Mayor Ernesto Olivares agreed Tuesday that the Santa Rosa City Council failed to create a Charter Review Committee that reflects the diversity of the community, and said he would set up a committee to explore the issue.
"I think we can acknowledge this has been a pretty big wake up call for us," Olivares said. "We thought we had systems in place to make this work for us, but it's not working for us."
Olivares noted that despite an existing diversity committee and annual report about diversity in city boards and commissions, it was "evident" from the make-up of the 21-member Charter Review Committee that the process was flawed.
"I do not believe we've done a good enough job in making the appointments that we need to to reflect the community that we serve," Olivares said.
The city's Charter Review Committee meets once every 10 years in a six-month process exploring ideas for improving the way the city operates. It recommends city by-law changes to the council, which then decides whether to put them before voters.
The diversity of the committee has been a hot-button issue in the past, and this year was no exception.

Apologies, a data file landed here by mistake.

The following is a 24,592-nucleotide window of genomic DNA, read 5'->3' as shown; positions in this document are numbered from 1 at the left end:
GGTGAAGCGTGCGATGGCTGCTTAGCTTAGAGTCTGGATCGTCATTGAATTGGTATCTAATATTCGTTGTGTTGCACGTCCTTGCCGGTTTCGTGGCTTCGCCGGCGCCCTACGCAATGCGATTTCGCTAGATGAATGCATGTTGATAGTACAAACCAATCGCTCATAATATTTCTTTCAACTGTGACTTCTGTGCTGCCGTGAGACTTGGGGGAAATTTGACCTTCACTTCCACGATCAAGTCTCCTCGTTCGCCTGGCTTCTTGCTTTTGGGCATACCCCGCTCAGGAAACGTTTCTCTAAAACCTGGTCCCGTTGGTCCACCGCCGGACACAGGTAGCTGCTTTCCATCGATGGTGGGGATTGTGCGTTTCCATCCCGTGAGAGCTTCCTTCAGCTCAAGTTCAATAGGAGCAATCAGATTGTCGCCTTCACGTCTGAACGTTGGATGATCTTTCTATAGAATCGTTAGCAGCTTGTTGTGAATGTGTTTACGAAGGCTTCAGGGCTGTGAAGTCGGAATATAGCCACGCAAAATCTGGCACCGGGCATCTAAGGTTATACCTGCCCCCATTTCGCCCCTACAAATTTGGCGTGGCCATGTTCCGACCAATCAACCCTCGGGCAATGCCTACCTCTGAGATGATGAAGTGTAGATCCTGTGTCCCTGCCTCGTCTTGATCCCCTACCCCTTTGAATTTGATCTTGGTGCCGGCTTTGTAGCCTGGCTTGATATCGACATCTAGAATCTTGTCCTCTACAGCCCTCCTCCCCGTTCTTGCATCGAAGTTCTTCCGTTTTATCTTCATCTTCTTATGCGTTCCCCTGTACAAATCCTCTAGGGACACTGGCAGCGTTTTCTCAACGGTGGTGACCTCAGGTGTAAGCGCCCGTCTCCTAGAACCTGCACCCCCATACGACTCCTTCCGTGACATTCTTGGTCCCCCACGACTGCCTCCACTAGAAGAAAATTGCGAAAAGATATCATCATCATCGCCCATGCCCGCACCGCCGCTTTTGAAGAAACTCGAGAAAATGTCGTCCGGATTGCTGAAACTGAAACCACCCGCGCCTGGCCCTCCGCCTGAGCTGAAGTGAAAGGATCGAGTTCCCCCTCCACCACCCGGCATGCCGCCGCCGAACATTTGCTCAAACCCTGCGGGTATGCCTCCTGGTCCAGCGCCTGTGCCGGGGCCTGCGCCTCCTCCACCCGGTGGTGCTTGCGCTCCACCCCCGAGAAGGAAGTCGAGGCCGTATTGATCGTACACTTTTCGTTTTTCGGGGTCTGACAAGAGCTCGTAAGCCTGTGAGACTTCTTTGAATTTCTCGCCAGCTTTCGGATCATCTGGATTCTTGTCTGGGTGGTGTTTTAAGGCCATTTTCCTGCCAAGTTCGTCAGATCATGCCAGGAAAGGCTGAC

Ninety percent of the committee's members are white, 75 percent are from the city's northeast quadrant, the median age is 61 and most are City Hall insiders.
After the final appointments were made in mid-September, Olivares initially defended the make-up of the panel.
"Personally, I haven't seen it as an issue," Olivares said at the time. "I'm seeing diversity in our charter review appointments."
The council later decided, on an split vote, not increase the size of the committee to increase its diversity.
Since then, Olivares said he's been in touch with leaders in the Latino community who expressed concern about the process and a willingness to discuss solutions.
A letter to the council, signed "Sonoma County Latino Leaders" but without individual names, said the make-up of the committee was "insensitive and socially unacceptable."
Olivares said the council &‘can't turn back the clock" on the appointments to the charter committee, which holds its second meeting Thursday.
But Councilwoman Susan Gorin reminded the council majority about its decision not to increase the committee's size.
"So we did have an opportunity to add diversity to that committee and we failed," she said.
Councilman John Sawyer shot back that two members of the council minority delayed making their appointments until the very end, and could have made more diverse appointments themselves.
Olivares said Sawyer, who sits on the council's diversity committee, would head the new committee and members of the public would be encouraged to join. He said he expected to have more details, such as the appointment process, meetings and mission, at the counci Nov. 1 meeting.